Emotional. That’s how my 10-year-old described the Center for Civil and Human Rights in Atlanta. After having to force him to go with me to the museum, he left effected, talking about how sad it was that so many people died. He also thought it scary because it happened so recently.
Five Reasons to Visit the Center for Civil and Human Rights
When people see others make sacrifices for their convictions, it’s one of the most powerful teachers. – Bernard LaFayette, Freedom Rider
How could people be so cruel to each other? I honestly don’t know, but I do know that in order to prevent such things from happening again, we need to learn about them. Talk about them. Try to understand.
The Center for Civil and Human Rights gives you a platform to talk about such things. Here are a few of the exhibits that really got the conversation started.
The Lunch Counter: The most talked about exhibit is the lunch counter. It’s recommended that guest be 10 or over in order to experience this and here is why – Guests sit down at the counter, close their eyes and put on headphones to be transported back to a Woolworth lunch counter as a participant in a sit-in. All around you is crashing glass, and threats of physical violence. The bar stools bounce and rock in cadence with the heckler’s jeers. My 10-year-old made it for about 40 seconds. I won’t give away what made him take off the headphones, but let’s just say it got his attention. From the moment I put my hands on the counter, I could feel my body tense up, and that was before the experience even began.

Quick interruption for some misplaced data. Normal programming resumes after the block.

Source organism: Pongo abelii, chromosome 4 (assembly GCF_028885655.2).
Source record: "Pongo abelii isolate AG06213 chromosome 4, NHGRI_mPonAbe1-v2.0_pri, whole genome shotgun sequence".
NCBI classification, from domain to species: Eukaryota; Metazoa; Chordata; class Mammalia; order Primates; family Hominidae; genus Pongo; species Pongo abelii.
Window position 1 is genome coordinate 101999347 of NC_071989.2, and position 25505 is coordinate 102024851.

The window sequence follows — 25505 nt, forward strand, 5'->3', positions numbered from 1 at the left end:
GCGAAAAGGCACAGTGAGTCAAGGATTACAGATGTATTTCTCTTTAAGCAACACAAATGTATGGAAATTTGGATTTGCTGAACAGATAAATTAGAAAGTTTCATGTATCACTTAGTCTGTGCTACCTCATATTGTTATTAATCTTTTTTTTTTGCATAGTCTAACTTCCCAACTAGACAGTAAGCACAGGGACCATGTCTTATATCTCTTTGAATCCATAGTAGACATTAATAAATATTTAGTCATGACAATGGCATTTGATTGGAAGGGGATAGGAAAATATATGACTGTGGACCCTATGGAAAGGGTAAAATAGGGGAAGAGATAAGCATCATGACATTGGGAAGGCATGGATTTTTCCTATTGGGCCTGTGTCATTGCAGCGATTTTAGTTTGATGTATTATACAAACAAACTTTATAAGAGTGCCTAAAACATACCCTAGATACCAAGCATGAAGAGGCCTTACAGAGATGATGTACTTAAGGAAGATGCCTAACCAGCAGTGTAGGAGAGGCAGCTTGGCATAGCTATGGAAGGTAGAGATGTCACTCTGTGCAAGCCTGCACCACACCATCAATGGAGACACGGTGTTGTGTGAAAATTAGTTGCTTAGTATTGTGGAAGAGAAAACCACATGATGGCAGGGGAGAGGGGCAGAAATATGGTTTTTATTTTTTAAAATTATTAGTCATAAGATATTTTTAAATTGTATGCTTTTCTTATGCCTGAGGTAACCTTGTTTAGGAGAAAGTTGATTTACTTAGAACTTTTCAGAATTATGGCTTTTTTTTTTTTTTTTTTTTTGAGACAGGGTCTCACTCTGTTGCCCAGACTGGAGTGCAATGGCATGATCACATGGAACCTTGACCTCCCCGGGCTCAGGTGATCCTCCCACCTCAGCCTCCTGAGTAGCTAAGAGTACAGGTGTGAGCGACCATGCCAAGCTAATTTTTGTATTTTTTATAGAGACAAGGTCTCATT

The Freedom Bus: The Freedom Rides were a series of bus trips through the American South to protest segregation in interstate bus terminals. This exhibit is a bus wrapped with the mug shots of those who were arrested during the 1961 Freedom Rides. On the outside hear first hand accounts of the rides. Take a seat inside the bus to see actual footage of the violence riders experienced during the campaign that eventually led to the desegregation of interstate transit terminals.
Standing ‘face-to-face’ with a Dictator: Somehow I missed this exhibit, but my friend Diane Maicon said it was a highlight for her family. They were all surprised that neither Adolf Hitler, nor Joseph Stalin was a very imposing figure. They did feel that at 6’6”, Idi Amin, the former president of Uganda known for his brutal regime, was a bit intimidating.
The Problem We All Live With: Norman Rockwell is best known for his paintings of the perfect America, which is one reason his painting of little 6-year-old Ruby Bridges integrating William Frantz Elementary School in New Orleans in 1960 is so powerful. This exhibit goes into more detail about the painting and it’s impact. As a mother, it’s the acts of hatred and violence against the children that seem so unbelievable. I know kids can be cruel, but these were adults throwing tomatoes at a first grader entering a new school for the first time. Under normal circumstances that would be difficult. Under these, I can’t imagine.
The Lorraine Motel: Climb the stairs to the second story balcony at the Lorraine Motel and learn about the death of Martin Luther King Jr. from a bullet shot by James Earl Ray, in Memphis TN. There are also photos and information about MLK’s funeral that took place in Atlanta, GA.
I was given tickets to the Center for Civil and Human Rights for the purposes of review, as is common in the travel industry. All opinions are my own and I only recommend places I would visit.